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Soil Fertility of Annual Legumes:

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Prepared for 2006 Montana Grain Growers Association Convention ... Cropping Systems Website: http://scarab.msu.montana.edu/CropSystems. QUESTIONS? ... – PowerPoint PPT presentation

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Title: Soil Fertility of Annual Legumes:


1
Soil Fertility of Annual Legumes N Benefits and
P, K Needs Prepared for 2006 Montana Grain
Growers Association Convention
by Clain Jones, Extension Soil Fertility
Specialist clainj_at_montana.edu 406 994-6076
2
Questions
  • Who has grown annual legumes?

Your experience? Both good and bad?
  • For those who have not grown legumes, what is the
    biggest reason?

3
Goals Today
  • Show small grain yields following legumes
    compared to
  • -Following Fallow -Following Small grains
  • Discuss N credit from legumes
  • Point out phosphorus and potassium fertilizer
    needs of legumes vs small grains

4
Moccasin Cropping System/Tillage Study
Previous crop Winter Pea (forage) Spring Wheat
Spring Pea (grain)
Winter Wheat
Photo by C. Chen
5
Effect of Previous Crop and N on 2006 Winter
Wheat Grain Yield (NT) Moccasin, MT
6
Effect of Previous Crop and N on 2006 Winter
Wheat Grain Yield (NT) Moccasin, MT
Note There was good moisture in 2006
7
Effect of Previous Crop on WW Yield Bozeman
Rotation Study
P. Miller
8
Same trend with spring wheat?
P. Miller
9
What about wheat yield following other annual
legumes?



Spring Wheat Saskatchewan



P Miller
10
Take home messages on yield
  • Small grain yield after pea is generally greater
    than after small grains and oil seed crops.
  • Small grain yield after pea can be competitive
    with after fallow.
  • Caution needed in dry areas and dry years.

11
QUESTIONS SO FAR?
12
Nitrogen Benefits
  • Peas and lentils CAN fix about 2-4 lb N/bu.
    Ex 50-100 lb N/acre for 25 bu crop.
  • Over 1/2 of this is removed at harvest.
  • Benefit TO NEXT CROP is between 0 and 20 lb
    N/acre. Where did rest go?
  • If replacing a small grain or oilseed with a
    legume, bigger N savings will be in legume year.
  • If replacing fallow with legume, bigger N savings
    will be in long-term.

13
Effect of Lentil on Spring Soil Nitrate-N Levels
14
How do I maximize N benefit?
  • Seed legume into soil with low available N
  • Inoculate, especially if field never had legumes
  • Provide sufficient phosphorus (P) and potassium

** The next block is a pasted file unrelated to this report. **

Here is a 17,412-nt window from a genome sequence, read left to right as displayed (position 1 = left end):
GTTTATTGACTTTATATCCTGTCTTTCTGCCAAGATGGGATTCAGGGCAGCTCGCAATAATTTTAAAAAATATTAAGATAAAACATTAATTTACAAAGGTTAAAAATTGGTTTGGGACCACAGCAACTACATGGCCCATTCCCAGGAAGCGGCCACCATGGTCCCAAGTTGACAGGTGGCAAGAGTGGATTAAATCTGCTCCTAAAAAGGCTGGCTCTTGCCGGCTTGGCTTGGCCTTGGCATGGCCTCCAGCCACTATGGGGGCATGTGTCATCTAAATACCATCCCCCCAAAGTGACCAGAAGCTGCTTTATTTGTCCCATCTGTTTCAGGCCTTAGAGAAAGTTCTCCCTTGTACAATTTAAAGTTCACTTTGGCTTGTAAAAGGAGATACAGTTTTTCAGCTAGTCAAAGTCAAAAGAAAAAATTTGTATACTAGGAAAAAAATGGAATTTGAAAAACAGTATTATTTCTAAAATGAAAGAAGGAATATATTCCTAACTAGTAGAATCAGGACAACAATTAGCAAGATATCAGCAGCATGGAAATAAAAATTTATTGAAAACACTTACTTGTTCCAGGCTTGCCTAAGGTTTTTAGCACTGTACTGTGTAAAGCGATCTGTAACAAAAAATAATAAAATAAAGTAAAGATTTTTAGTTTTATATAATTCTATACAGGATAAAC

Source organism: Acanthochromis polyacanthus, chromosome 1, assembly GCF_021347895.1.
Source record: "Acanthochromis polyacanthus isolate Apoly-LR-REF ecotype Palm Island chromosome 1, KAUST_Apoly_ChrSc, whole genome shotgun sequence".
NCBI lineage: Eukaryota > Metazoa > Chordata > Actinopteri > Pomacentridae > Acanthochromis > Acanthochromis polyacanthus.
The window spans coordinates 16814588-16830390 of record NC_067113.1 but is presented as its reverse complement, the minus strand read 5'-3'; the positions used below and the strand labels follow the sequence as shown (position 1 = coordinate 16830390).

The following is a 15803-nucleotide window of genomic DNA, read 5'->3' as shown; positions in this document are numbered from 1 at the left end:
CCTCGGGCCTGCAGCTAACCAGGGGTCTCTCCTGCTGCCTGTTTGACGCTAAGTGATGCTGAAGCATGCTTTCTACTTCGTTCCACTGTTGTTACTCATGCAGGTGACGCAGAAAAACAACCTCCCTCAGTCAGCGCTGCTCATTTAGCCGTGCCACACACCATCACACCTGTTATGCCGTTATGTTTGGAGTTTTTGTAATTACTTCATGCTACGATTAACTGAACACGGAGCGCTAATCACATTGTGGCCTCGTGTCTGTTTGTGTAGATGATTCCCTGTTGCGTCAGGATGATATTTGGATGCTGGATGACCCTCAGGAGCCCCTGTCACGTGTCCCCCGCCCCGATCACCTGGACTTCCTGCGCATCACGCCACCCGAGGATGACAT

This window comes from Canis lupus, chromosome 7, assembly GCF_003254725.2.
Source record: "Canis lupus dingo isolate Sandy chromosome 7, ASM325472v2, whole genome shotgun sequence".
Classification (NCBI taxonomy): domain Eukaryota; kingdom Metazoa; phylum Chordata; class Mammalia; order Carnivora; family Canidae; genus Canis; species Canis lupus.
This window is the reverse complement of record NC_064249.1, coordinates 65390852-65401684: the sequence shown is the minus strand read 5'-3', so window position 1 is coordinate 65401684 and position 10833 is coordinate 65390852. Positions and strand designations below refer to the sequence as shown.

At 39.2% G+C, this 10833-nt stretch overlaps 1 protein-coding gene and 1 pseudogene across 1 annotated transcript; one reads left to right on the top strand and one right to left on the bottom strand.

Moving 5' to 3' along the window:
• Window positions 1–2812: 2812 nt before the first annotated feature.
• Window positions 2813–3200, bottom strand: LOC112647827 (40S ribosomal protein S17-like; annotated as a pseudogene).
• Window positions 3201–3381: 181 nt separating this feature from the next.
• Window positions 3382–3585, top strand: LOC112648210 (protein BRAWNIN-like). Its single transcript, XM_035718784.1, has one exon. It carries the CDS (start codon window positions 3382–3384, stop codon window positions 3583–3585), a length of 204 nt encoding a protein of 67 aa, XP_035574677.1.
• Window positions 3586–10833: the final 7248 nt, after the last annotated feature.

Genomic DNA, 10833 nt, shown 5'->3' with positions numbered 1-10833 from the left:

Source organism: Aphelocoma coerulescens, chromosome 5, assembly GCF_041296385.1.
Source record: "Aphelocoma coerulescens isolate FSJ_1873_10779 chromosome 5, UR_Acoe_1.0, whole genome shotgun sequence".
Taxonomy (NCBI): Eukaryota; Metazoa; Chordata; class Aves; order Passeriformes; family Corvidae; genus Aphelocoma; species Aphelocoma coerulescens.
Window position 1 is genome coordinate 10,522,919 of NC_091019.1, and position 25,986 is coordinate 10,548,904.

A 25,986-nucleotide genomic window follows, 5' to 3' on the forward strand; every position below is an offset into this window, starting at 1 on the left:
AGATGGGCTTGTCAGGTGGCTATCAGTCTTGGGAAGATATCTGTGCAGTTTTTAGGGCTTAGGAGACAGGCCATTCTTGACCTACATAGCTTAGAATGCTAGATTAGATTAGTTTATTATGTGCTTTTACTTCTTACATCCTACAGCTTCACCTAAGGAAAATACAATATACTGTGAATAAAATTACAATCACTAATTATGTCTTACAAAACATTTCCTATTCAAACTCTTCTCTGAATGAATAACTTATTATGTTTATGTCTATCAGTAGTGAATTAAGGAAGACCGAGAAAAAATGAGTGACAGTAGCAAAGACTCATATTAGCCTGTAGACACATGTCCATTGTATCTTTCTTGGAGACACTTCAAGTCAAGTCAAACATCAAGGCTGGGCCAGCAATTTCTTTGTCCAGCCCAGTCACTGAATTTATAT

(K)

15
Effect of Inoculation on Dry Pea Yield
Carrington, ND
16
QUESTIONS SO FAR?
17
Phosphorus and Potassium Uptake
P levels are often low in Montana (due to
calcareous soils). Fortunately, K levels are
often moderate to high in Montana. No research
located on K and legumes in region. BOTH P and K
needed for proper N fixation!
18
Effect of P on Spring Pea Yield (2004-2005)
Sidney
Olsen P 10-14 ppm
Data from J. Waddell
19
Effect of Pea on Spring Lentil Yield Moccasin
(CARC) and Cutbank
Olsen P 12 ppm
Olsen P 8 ppm
Data from C. Chen and G. Jackson
http//landresources.montana.edu/fertilizerfacts
( 38)
20
Montana Phosphorus Fertilizer Guidelines for
Annual Legumes
- Assume 2/3 lb P2O5 per bushel of grain
21
Fertilizer placement for legumes
  • No nitrogen or potassium fertilizer with the seed
  • Small amounts of phosphorus (lt10 lb P2O5/ac) with
    the seed
  • Ideal placement is below the seed

22
Rooting patterns and starter and deep band
fertilizer placements
Legumes
Wheat
Secondary root system
Primary root systems
23
Conclusions
  • Small grain yields are generally higher following
    legumes than following small grains or oilseeds.
  • Small grain yields can be similar following
    legumes than following fallow, esp. in moist
    year.
  • N benefits from legumes will be higher when soil
    N is low, seed is inoculated, and P and K are
    adequate.
  • Phosphorus has been shown to have both positive
    and neutral results on pea and lentil yields, but
    response should be higher on low P soils.
  • Annual legumes may be an option in your rotation.

24
For additional information
  • Soil Fertility Website
  • http//landresources.montana.edu/soilfertility
  • Cropping Systems Website
  • http//scarab.msu.montana.edu/CropSystems

QUESTIONS?
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